Summary: Leslie Chang is an American journalist who spent several years conducting interviews in China. The main focus of this book is on the rise of factories and the migrant workers who fill them. She interviews several workers and a few of them maintain contact over the years even as they change cities and industries. Chang goes into detail regarding their working conditions and their social lives. She tours the various places of their lives, including taking a trip back to the farm from which one of the migrants was born. She highlights the ups and downs, including how most migrants seem to see factory work as an opportunity to rise economically. They are constantly improving skills and jumping from job to job, hoping to make it big. Chang also talks about the control that the factories have over workers, including deciding where they sleep, how many hours they work and even if they are allowed to collect their last paycheck.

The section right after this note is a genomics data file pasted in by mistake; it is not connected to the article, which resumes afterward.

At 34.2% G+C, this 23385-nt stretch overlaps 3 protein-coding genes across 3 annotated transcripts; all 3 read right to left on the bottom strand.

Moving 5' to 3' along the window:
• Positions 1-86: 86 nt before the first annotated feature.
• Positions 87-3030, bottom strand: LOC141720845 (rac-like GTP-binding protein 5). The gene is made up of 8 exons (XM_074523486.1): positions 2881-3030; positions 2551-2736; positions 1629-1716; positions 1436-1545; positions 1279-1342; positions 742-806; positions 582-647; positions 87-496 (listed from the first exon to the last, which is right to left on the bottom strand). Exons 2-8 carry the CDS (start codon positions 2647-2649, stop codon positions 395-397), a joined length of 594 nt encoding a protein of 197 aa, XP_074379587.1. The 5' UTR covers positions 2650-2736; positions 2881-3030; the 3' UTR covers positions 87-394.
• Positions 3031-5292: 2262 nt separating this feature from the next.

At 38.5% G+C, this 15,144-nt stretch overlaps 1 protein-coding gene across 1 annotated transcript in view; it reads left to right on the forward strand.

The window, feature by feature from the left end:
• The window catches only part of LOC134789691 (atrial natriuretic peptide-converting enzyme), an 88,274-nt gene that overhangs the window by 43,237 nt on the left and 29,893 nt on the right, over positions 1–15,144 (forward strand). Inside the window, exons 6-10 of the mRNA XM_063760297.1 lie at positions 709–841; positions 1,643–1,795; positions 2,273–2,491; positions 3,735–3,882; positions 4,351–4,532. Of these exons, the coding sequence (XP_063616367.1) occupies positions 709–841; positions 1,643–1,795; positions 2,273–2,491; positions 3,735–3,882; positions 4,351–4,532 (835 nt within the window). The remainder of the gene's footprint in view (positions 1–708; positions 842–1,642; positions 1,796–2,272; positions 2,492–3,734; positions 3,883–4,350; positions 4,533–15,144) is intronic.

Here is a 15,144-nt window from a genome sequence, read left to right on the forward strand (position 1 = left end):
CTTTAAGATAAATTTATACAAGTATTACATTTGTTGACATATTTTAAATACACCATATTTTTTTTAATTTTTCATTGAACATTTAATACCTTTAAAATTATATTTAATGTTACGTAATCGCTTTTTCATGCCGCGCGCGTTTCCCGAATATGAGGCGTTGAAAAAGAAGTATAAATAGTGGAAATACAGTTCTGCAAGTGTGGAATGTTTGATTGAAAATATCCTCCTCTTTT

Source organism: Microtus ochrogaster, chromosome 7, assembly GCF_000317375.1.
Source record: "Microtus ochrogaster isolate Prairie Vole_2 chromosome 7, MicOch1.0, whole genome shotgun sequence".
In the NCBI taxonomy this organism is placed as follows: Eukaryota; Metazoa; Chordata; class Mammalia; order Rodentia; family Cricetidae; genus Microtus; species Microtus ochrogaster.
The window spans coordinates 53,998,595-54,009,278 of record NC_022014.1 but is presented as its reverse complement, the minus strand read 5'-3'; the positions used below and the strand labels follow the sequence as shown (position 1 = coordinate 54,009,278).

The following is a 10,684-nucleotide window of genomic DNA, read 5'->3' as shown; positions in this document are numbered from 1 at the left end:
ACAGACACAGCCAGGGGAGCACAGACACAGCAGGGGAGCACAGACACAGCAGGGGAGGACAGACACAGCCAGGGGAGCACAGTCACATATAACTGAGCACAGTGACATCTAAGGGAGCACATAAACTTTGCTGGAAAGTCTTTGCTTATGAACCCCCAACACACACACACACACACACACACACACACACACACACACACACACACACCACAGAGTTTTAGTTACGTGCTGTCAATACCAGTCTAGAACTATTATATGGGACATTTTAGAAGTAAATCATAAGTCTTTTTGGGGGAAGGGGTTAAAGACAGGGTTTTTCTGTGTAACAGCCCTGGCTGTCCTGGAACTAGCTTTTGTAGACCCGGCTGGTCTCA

Chang also takes the time to explore her own past and contrast it with the workers. Chang's great-grandfather was regionally powerful before the communist revolution. He was a government official and lived in a large compound, and controlling a large amount of land. Her grandfather was an important mining engineer during the Japanese invasion and eventually assassinated during the cultural revolution. Her family moved to the United States and Chang sees similarities in her personal migrant story and the girls who work the factories.
What I Liked: This is a good long perspective on the changes in China without feeling like a defense of any particular argument. She reports what she finds and lets the reader draw their own conclusions. This is the most comprehensive book I have read on China and I found it enlightening.
Also Read by this Author: None.
Reviewed by: Nick